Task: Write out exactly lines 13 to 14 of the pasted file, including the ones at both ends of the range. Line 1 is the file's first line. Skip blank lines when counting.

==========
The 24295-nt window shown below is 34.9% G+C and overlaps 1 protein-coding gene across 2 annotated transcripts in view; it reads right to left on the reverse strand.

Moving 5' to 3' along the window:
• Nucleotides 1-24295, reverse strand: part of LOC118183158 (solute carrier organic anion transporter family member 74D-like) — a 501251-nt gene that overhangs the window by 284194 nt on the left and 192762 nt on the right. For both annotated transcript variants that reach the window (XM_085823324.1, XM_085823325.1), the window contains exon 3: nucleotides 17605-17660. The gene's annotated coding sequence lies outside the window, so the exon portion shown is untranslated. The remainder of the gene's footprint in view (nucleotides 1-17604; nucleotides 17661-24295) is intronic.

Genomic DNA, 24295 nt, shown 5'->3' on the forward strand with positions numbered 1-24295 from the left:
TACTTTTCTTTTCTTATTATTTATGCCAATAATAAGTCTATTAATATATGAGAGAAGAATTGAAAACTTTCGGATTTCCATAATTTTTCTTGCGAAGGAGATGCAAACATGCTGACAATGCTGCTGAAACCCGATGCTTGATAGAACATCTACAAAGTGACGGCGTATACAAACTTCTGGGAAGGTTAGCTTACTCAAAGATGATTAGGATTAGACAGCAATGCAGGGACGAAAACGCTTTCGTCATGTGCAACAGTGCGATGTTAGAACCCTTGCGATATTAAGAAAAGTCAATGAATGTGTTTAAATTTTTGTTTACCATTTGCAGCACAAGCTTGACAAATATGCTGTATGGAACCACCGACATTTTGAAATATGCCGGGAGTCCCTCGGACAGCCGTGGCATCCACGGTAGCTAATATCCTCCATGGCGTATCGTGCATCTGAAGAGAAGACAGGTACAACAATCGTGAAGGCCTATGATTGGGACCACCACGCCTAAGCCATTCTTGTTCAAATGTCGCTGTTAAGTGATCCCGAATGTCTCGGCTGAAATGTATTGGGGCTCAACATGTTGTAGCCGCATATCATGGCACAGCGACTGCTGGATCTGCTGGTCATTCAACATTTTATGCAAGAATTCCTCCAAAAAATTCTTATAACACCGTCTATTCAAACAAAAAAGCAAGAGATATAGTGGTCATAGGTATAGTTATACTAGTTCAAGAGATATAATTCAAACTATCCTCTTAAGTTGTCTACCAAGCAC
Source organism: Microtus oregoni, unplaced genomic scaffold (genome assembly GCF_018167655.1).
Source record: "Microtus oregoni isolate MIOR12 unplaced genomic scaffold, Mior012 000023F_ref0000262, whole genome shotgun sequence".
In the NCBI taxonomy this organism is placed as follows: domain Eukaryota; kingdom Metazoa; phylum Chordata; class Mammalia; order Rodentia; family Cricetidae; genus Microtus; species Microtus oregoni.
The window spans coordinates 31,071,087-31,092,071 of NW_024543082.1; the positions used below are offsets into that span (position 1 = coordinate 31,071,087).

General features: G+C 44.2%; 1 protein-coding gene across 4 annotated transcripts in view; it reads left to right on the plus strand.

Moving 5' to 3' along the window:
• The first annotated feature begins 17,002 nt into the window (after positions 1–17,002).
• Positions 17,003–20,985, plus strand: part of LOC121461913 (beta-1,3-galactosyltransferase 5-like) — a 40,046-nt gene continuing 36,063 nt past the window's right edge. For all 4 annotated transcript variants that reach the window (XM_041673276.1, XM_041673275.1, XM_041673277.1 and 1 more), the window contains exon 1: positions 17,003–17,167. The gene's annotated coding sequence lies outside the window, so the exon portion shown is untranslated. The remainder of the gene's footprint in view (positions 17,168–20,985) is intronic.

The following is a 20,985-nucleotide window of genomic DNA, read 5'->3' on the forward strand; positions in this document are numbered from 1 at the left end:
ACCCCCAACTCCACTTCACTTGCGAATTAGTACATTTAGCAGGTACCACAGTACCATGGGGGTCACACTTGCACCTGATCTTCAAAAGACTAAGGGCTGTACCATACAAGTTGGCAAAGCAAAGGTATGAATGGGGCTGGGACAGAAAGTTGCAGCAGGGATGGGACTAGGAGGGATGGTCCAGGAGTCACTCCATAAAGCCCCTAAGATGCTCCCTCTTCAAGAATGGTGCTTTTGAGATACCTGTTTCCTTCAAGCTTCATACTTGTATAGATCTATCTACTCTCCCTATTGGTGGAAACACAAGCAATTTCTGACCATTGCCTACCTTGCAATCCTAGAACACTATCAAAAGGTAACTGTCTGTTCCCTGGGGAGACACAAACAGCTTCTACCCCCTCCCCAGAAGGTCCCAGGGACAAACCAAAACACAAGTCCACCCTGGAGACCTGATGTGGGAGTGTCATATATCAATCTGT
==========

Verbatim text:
• Positions 17,003–20,985, plus strand: part of LOC121461913 (beta-1,3-galactosyltransferase 5-like) — a 40,046-nt gene continuing 36,063 nt past the window's right edge. For all 4 annotated transcript variants that reach the window (XM_041673276.1, XM_041673275.1, XM_041673277.1 and 1 more), the window contains exon 1: positions 17,003–17,167. The gene's annotated coding sequence lies outside the window, so the exon portion shown is untranslated. The remainder of the gene's footprint in view (positions 17,168–20,985) is intronic.

The following is a 20,985-nucleotide window of genomic DNA, read 5'->3' on the forward strand; positions in this document are numbered from 1 at the left end: